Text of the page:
Tesla’s (NASDAQ: TSLA) Investor Day event on Wednesday evening has Morgan Stanley analysts questioning how competitors will be able to keep up with the electric automaker. The event, which outlined Tesla’s long-term plans for global scalability and expansion, was met with mixed reviews.
However, the big-picture mission of the company, which was the true intention of the event, has made it overwhelmingly clear to Adam Jonas and other Morgan Stanley analysts that when Tesla starts to see real movement on its long-term goals, legacy automakers and EV startups alike may begin to lag behind even more than they already are.
Tesla’s true intention is to trim the cost of electric vehicles, and that will occur through advances in manufacturing and vertical integration. The company wants to trim costs by half, which is drastic, but is ultimately necessary if more consumers are to transition to EVs.
What makes this whole thing challenging for other carmakers is that they are already behind Tesla in a multitude of ways, especially in the U.S. market. Although Tesla’s plans for global scalability are completely relevant, companies that have long been the mainstays of the automotive industry across the world are simply struggling to keep up. Their platforms are not as advanced, their charging networks are not as robust, and their offerings are not as attractive.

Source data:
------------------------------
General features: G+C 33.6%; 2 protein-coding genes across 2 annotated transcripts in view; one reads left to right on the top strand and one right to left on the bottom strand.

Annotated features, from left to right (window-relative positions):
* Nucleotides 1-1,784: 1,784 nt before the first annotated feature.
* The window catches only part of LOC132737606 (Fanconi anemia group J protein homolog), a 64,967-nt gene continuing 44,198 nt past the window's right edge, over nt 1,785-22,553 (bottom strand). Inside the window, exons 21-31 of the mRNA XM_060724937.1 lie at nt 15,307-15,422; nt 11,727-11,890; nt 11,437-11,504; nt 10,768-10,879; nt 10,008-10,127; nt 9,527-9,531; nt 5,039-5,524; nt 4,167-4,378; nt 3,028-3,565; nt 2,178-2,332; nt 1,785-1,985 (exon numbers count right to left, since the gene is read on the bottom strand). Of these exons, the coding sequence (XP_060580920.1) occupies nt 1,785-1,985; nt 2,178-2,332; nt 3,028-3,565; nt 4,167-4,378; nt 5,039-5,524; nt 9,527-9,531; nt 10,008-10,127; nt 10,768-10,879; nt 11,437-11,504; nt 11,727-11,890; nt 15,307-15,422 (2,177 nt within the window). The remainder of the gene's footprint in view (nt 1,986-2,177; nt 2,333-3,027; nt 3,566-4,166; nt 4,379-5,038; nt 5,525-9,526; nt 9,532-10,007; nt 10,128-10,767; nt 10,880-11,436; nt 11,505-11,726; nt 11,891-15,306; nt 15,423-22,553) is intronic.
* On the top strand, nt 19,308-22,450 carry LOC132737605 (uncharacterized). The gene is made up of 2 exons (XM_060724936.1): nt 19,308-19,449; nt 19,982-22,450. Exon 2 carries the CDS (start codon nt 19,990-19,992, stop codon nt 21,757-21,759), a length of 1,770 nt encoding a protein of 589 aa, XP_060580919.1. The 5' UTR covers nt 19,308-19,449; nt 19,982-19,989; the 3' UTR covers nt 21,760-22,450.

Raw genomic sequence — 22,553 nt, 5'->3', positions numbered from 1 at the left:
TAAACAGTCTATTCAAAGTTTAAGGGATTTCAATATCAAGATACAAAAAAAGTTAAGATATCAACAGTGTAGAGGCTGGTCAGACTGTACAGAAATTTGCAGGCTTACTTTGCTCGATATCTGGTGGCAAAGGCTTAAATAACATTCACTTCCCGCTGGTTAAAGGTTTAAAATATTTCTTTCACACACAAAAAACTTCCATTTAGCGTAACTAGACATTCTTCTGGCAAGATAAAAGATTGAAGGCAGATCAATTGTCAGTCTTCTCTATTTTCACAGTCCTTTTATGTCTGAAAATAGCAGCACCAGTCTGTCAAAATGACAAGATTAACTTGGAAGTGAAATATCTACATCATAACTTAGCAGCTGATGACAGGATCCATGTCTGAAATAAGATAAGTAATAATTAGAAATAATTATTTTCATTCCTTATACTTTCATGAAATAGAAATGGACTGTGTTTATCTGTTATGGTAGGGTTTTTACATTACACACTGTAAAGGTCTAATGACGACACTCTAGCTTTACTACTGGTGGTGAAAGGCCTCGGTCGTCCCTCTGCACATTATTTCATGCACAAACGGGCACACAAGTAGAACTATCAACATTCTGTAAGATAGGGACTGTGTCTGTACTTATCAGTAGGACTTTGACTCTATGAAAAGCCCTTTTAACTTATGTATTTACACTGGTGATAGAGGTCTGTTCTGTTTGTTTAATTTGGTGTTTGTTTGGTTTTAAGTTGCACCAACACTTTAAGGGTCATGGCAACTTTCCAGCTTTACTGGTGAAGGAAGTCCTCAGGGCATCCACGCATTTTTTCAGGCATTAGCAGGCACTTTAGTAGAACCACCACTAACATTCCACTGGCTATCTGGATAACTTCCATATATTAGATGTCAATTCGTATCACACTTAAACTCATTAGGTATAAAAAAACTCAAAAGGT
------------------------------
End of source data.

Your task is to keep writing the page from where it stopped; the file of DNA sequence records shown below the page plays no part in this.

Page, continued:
“We leave the investor day at Giga Austin asking which of Tesla’s competitors can keep up with the planned spending of upward of $170 bn for the build-out of their manufacturing base for EVs and stationary storage,” Jonas writes. “We expect to see most, if not all, of today’s legacy auto company executive teams study the materials presented today…Over time, we would expect the forthcoming innovations brought to market by Tesla [to] become the industry standard, ultimately used by all automakers.”
As previously mentioned, some saw the event as a letdown because there was no unveiling of Tesla’s $25,000 “Model 2.” Jonas rebutted the disappointment by stating that it should not necessarily have been a surprise. “From our experience, auto companies don’t typically unveil far cheaper and potentially better-engineered products far in advance of SOP.”
It makes sense because consumers would not necessarily be jumping to purchase cars now at higher price points if more affordable and more advanced options were already developed and unveiled last night. It could be a potential inhibitor to Tesla’s current sales volume, which is important considering it has a lofty target of 1.8 million vehicles this year.
All-in-all, Investor Day shed so much light on how the automaker plans to revolutionize sustainable transportation and energy on a massive scale. Cars were not the only focus of the day, as energy programs, including a new charging subscription, were detailed. Tesla also included some cryptic hints about upcoming technologies, like wireless charging for vehicles.
Morgan Stanley has a $220 price target and an Overweight rating on Tesla shares.
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